Can the Finals Live Up to the Semis?
Chicago’s wealth of experience includes Brad Richards — the only man to ever go 8-0 in Game Sevens. (Letsgohawks.net)
After both the Eastern Conference and Western Conference Finals each went the distance, both providing unpredictable and rollercoaster plot twists, how can the Stanley Cup Finals between the Chicago Blackhawks and Tampa Bay Lightning (starting on Wednesday in Tampa Bay) possibly follow those acts?
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There are so many different angles to look at when assessing this upcoming series (see schedule here).
For starters, Lightning goaltender Ben Bishop, who was struggling as recently as late-March, put an exclamation point on Tampa Bay’s win by shutting out the Rangers in a 22-save performance in Game Seven. He looked so shaky the game before, but then bounced back with a brilliant effort to hand the Rangers their first ever Game Seven loss at Madison Square Garden. This is a goalie that is clearly loved by his fans (see video below).
Chicago captain Jonathan Toews always gets mentioned when discussing the best players in the game, but you don’t always appreciate or notice what he does unless you get to watch him on a daily basis.
However, his effort against the Ducks — including another two-goal performance in Game Seven — was the stuff legends are made of. As the Hawks won three of the last four games to win the series, Toews stepped up with five goals, one assist and a +4 rating. Captain Clutch is now averaging better than a point per game in the playoffs.
For the Lightning, watching the maturation process for all their young talent has been amazing. For instance, take centre Alex Killhorn, a player we recommended on the waiver wire in March. He wound up seeing more ice time in March and responding with better production. But nothing he did then could have prepared us for the playoff performance he’s delivered so far.
After potting the game-winning goal in Game Seven, Killhorn is now sixth in the NHL in playoff goals and has 16 points in 20 games with a + 4 rating.
For the Hawks, Patrick Kane continued to make the playoffs his own personal showcase, recording a goal and four assists over the final two games to reach 20 points total in this year’s postseason — second best in the league. That’s 111 points in 110 career playoff games for Kane, who — shockingly — is still just 26.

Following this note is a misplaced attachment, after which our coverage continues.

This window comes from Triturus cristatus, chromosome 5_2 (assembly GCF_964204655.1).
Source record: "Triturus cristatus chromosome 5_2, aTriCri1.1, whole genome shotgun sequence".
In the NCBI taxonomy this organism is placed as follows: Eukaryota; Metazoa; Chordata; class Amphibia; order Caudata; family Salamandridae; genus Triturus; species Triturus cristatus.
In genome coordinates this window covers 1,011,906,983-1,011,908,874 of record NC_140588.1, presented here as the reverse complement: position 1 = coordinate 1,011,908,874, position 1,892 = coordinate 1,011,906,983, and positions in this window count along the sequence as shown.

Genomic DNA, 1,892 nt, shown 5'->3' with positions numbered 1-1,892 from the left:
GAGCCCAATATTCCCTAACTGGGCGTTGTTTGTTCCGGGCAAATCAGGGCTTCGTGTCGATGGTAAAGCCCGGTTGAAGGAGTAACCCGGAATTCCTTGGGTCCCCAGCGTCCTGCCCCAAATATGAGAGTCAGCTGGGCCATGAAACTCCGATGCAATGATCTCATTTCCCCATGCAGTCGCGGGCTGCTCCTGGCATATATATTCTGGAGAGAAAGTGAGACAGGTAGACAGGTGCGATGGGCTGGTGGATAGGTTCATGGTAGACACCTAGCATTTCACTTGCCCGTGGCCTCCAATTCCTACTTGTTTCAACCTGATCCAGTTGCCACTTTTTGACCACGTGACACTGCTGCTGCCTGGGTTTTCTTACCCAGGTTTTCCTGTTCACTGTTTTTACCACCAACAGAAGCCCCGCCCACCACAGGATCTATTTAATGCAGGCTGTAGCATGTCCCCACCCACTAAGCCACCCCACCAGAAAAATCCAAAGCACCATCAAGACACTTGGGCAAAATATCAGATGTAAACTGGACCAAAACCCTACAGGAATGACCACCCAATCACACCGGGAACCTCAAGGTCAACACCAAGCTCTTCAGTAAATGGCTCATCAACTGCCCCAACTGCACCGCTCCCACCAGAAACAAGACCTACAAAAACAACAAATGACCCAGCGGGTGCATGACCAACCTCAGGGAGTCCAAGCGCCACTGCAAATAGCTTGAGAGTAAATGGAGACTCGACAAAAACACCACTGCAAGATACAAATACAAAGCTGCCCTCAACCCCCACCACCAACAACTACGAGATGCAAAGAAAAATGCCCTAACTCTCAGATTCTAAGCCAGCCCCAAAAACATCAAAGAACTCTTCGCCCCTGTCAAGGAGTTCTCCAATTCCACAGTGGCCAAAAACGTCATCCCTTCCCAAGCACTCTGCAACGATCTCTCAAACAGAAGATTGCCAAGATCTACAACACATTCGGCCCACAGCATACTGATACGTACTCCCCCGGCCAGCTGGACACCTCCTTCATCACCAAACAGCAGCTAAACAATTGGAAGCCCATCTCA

That’s the thing about the Hawks. You get the sense given how much they’ve accomplished — five trips to the Western Conference Finals in the past seven years and three times in the Stanley Cup Finals over the last six — that this is a very veteran group. But with an average age of just 28.9, there is plenty of youth on Chicago.
Tampa Bay, at 26.4 average age, is truly one of the league’s younger squads. While this team lacks postseason experience, it’s simply jammed packed with talented kids. While that lack of experience has not stopped the Lightning from running the table against more seasoned Eastern Conference clubs like Montreal and the Rangers, you can’t help but wonder how big a factor it will be against the Blackhawks.
Chicago is laden with young talent and experienced vets alike. Guys like 35-year-old Brad Richards, who has now played in eight career Game Sevens — and has never been on the losing end of a single of those games. He’s the only player in NHL history to accomplish that.
After a slow first couple of rounds, Richards really turned it on in the Western Conference Finals, potting one goal with six assists, showing that he still has a little something-something to offer offensively.
Each time the Hawks have made it this far in their current run, they’ve come away with a title. For Tampa Bay, this marks its first trip to the Finals since it won its only Stanley Cup in 2004, and no one remains active from that squad (although, ironically, Richards was on that team).
It is that championship experience, we believe, that will carry Chicago to another Cup win, likely in six games.
Now it’s your turn. Let us know in the comments below what you expect to happen in the 2014-15 Stanley Cup Finals.